Perhaps some of it is bias from my own work experience. The bad stuff is easier to believe because I've seen so much of it. I've had hundreds of couples in my exam room, excited and hopeful about seeing their baby on ultrasound, only to have their dreams crushed after I discover a non-viable pregnancy. A little less frequent, I've received abnormal genetic results, and have prepared the expectant parents for some difficult decisions. Even more rare, an anatomy ultrasound reveals serious abnormalities to an unsuspecting couple who were hoping just to learn if they are having a boy or girl. Sometimes unthinkable tragedies occur without explanations. I know so many bad things are possible as I've witnessed them over the years. Why should I think that I'm immune to any of it?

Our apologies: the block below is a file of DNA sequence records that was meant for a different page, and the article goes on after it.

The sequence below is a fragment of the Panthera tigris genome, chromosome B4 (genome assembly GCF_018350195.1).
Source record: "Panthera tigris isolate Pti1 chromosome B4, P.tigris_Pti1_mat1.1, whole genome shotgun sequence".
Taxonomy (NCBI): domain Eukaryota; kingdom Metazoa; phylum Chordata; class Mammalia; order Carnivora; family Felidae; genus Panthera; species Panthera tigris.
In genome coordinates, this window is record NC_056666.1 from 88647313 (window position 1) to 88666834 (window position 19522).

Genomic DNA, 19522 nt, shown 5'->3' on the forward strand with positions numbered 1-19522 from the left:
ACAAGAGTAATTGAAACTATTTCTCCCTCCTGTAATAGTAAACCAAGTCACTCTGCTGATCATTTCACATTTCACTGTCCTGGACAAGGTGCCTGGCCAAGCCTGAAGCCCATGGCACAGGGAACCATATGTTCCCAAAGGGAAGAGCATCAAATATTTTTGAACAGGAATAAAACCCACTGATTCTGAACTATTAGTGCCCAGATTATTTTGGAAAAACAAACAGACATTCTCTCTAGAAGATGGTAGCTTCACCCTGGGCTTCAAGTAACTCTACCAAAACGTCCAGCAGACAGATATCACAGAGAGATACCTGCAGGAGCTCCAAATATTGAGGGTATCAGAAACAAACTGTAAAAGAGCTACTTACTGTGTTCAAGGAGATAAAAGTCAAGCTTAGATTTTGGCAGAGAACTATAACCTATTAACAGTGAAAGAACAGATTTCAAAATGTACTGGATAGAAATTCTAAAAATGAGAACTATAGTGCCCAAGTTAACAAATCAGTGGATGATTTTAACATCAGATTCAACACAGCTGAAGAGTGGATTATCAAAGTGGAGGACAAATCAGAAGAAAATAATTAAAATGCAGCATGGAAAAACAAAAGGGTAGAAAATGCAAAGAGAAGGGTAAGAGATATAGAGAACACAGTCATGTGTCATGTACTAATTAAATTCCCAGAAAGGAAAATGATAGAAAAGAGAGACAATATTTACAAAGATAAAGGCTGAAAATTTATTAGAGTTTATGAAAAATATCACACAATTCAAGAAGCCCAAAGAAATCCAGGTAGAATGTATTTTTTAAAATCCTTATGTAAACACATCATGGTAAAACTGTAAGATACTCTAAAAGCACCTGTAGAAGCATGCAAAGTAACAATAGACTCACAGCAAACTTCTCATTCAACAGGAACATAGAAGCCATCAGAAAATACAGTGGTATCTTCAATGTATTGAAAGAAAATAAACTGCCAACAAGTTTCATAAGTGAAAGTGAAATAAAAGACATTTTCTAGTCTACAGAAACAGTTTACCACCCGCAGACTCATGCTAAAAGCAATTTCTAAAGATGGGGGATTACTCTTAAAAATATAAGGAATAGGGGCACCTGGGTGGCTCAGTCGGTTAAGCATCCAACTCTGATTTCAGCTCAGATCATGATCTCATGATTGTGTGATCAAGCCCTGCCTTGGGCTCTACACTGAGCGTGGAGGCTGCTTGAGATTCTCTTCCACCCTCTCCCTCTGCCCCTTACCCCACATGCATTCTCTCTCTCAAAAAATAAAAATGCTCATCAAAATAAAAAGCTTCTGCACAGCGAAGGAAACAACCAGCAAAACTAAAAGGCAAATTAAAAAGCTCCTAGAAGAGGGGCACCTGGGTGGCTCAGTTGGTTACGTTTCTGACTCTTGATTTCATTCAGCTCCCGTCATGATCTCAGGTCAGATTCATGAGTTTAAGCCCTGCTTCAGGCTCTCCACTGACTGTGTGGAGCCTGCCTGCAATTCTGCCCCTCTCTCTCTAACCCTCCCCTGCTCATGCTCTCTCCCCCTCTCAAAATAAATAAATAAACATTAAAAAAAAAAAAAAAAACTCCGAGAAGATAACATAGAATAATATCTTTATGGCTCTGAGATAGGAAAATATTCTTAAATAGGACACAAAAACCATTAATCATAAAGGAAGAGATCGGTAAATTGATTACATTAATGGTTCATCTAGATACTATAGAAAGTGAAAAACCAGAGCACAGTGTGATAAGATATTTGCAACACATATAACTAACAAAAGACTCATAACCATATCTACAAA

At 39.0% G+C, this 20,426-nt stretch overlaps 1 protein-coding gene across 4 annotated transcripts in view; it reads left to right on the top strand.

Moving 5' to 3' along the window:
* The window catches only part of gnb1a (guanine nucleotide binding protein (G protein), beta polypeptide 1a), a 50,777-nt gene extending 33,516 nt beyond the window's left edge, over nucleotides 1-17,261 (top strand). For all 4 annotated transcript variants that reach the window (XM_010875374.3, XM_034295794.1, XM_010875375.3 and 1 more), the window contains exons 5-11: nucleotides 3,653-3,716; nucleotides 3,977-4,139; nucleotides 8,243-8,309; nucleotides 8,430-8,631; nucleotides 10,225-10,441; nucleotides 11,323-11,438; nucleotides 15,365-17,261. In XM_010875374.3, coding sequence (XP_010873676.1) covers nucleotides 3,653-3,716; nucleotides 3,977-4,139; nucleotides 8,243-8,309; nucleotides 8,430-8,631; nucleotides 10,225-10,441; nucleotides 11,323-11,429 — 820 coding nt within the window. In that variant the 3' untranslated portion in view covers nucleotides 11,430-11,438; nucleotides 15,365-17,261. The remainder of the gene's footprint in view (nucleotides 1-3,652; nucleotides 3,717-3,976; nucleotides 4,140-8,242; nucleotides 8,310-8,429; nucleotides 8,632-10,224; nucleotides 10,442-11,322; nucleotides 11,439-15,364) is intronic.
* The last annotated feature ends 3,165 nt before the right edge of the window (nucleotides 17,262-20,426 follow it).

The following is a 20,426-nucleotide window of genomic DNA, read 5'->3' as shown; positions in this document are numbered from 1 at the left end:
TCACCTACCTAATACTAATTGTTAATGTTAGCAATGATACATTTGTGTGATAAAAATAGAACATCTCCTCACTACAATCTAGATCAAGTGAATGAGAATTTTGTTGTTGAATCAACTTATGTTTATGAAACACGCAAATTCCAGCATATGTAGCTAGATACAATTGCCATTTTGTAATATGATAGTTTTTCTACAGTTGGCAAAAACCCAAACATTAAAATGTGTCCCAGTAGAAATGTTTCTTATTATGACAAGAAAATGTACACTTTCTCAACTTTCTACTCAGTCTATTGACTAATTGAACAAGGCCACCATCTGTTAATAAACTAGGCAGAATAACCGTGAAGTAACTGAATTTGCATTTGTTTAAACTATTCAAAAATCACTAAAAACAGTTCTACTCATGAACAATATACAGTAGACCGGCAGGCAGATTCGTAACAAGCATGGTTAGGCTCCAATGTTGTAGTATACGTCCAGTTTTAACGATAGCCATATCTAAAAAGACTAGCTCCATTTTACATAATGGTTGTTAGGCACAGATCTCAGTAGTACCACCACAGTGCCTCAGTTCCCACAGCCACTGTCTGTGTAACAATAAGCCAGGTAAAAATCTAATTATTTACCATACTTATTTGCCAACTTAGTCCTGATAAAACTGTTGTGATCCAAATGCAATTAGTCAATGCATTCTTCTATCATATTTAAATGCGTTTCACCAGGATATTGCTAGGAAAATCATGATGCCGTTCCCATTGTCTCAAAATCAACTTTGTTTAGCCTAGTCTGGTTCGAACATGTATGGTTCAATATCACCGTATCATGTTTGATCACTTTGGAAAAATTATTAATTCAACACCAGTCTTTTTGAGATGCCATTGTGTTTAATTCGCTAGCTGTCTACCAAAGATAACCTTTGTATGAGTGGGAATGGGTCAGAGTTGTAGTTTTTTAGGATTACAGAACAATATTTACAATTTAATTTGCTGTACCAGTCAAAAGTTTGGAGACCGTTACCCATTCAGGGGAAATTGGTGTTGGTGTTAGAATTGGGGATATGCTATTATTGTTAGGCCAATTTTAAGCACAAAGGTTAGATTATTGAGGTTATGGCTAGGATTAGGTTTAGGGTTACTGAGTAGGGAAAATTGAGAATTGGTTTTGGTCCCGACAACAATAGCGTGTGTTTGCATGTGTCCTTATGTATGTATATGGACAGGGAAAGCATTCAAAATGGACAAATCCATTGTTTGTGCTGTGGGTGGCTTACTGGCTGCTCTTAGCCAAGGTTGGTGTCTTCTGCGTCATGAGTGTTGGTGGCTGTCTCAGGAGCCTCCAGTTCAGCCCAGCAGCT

Two days before my beta test, my aunt called to confirm what type of pie I would be baking bringing to Thanksgiving, so she could coordinate with what she would have my cousin make. The mere mention of my cousin immediately conjured jealousy and resentment that they were a first time IVF success which yielded a healthy and happy baby. The statistics started flying though my head: she was older -39 at the time of oocyte retrieval, but they were considered to be unexplained. We have a diagnosis of moderate male factor and my ovaries under-performed. I started to question how many embryos they transferred and when. I think they transferred more than one as I recall her husband expressing relief that there was only one baby when she announced her pregnancy. I wondered how many fro-yos they had. I know their numbers and experience hold absolutely no bearing on our potential for success or failure, but damn my curosity! I'm only five minutes pregnant, still far away from being considered a first time IVF success.